But healing takes time. It’s so slow, and we’re so busy, and the Spirit works at a pace we can stand to bear. I have desperately needed this break. I needed the time to detox, to stop hearing other people’s voices, to find myself craving God’s presence once again, and not being afraid of how I should read his Word.

Just last year, I realized that reading Eugene Peterson’s The Message didn’t set me off. So I savored that as I could. This year, I’m excited to find that the NIV version doesn’t make me feel like that pastor is reading his opinions to me through a proof-text passage. It’s safe. I can read it and think on it with integrity, and not be afraid. As a result, I’ve gotten to the point where I’ve actually wanted to read it on almost a weekly basis.

“Baby steps, baby steps.”

It’s a slow process. I’m on the mend. Other things suggest this, too. I find myself using words like thankful and grace again, without grimacing and deleting them to rephrase my sentence without religious jargon.


If you’re recovering from spiritual abuse, be patient with yourself. Don’t let the emotional habit of guilt drive you into a premature fix.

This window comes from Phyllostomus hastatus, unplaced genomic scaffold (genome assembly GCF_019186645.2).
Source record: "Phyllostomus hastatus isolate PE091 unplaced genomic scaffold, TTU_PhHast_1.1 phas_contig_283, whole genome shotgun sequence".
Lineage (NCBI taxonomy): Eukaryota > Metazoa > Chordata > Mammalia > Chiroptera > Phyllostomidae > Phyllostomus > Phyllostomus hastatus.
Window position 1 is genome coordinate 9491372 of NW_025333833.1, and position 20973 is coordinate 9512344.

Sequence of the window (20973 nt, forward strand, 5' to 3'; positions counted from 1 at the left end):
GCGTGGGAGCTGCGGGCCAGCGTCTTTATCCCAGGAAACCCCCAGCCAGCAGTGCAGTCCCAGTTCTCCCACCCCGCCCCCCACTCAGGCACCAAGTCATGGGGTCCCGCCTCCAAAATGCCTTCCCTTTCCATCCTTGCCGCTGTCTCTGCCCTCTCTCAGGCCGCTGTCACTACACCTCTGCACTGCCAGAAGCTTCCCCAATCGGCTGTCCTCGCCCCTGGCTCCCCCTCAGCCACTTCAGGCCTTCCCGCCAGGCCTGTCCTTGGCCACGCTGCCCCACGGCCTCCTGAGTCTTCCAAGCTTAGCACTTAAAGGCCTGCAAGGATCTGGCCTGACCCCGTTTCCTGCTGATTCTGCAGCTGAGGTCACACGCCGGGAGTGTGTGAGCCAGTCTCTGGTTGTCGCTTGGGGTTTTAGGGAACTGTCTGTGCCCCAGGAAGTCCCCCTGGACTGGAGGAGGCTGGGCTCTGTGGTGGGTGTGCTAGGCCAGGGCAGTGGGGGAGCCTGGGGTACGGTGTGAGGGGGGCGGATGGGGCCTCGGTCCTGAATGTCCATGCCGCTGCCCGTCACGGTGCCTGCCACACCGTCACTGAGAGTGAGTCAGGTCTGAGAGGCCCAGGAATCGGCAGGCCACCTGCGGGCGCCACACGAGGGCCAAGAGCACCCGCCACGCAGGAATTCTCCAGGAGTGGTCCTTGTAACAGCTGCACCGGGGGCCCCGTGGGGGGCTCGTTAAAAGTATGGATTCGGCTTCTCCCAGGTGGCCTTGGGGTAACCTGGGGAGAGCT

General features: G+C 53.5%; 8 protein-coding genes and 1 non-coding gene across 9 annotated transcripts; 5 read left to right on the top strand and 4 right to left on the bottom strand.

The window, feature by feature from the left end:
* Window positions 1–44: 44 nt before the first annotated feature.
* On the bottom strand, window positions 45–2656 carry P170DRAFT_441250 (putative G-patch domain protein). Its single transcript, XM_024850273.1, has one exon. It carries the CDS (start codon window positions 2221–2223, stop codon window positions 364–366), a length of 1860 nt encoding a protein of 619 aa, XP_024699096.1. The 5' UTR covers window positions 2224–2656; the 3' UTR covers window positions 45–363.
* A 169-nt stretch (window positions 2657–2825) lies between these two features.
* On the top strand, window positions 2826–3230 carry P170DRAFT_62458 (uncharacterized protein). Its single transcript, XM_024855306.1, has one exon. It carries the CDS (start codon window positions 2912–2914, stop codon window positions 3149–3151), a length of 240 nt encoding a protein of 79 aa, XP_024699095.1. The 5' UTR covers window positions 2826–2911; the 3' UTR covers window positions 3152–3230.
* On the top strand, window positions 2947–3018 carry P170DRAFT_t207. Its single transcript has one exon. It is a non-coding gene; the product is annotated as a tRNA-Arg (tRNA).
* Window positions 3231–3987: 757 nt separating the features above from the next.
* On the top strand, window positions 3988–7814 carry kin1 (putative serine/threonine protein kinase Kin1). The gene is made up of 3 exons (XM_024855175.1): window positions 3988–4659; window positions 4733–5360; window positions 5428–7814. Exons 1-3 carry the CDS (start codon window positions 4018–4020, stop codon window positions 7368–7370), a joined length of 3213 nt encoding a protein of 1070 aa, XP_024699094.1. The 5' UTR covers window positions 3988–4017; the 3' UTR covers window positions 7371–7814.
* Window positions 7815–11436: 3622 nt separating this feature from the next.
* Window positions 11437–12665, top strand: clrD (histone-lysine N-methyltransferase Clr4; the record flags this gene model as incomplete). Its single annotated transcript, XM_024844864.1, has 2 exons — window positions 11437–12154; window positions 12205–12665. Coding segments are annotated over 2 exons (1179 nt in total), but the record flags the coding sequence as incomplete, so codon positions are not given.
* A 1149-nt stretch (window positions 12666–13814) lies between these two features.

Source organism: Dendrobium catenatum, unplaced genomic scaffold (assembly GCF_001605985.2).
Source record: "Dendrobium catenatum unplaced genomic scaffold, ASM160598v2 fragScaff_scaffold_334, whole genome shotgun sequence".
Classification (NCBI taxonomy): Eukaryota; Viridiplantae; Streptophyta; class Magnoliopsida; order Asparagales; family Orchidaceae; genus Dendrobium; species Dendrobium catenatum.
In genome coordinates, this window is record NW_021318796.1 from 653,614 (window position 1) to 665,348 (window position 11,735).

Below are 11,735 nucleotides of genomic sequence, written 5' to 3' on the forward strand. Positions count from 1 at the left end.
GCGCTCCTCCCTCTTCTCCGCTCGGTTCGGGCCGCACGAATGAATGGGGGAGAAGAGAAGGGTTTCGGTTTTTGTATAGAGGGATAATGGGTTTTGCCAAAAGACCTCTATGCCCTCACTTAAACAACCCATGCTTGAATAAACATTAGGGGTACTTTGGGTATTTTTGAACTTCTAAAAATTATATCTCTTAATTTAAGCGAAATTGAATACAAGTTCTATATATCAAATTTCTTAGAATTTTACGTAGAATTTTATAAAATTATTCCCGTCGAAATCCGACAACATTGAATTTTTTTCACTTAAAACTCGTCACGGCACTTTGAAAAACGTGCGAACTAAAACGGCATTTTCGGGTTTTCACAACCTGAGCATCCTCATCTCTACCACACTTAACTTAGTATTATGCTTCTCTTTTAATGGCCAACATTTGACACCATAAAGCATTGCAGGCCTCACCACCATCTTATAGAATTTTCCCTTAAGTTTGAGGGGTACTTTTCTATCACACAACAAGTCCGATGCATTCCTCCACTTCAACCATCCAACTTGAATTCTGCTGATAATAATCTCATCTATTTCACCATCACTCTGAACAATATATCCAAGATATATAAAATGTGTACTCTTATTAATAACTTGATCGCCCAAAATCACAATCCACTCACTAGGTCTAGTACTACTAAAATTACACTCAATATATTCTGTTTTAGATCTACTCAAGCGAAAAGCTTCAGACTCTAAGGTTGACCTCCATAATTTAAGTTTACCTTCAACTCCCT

The best advice I got last year was from that same Anglican priest. “Follow the pain,” he said. And I was uncomfortable with that, because, really, who wants to do that? But giving myself the time to journal, to talk through, and to ponder the pain I was feeling allowed me the space to begin to heal for the first time.

We are so often rushed, so hurried to be the next iteration of our future selves, to improve, to expedite, to control. Be patient with yourself. Healing takes time.

16 thoughts on “Be patient with yourself.

  1. This was a very refreshing post. I thought for sure I was the only one who had quit reading the Bible for a while…and I felt so guilty about it for years. I never ignored God or abandoned the faith, but I just needed some reprieve. Like you, I’ve jumped around to different translations more recently and have found it so beneficial.

    Just an observation: I think it’s ironic that both of us traveled out of the country and discovered how messed up our church experiences were. I know you aren’t challenging the American church (generally speaking) here in this post, but I do think it is very telling of how American churches can be abusive (though I do recognize that certain denominations/churches might be more prone to abusive situations). On the flip side, I am not arguing that overseas churches are perfect (no church ever is), but it was eye-opening (and in some ways rejuvenating) to experience church in a very different way.

    1. Well, for me, it wasn’t the trip abroad that did it–the conversation happened on the trip, and that was a big moment. But we could have had that conversation in Grove City just as well. But yes, I think it’s so important to see the Church in the big picture, and to realize how God is active outside of our bubble here.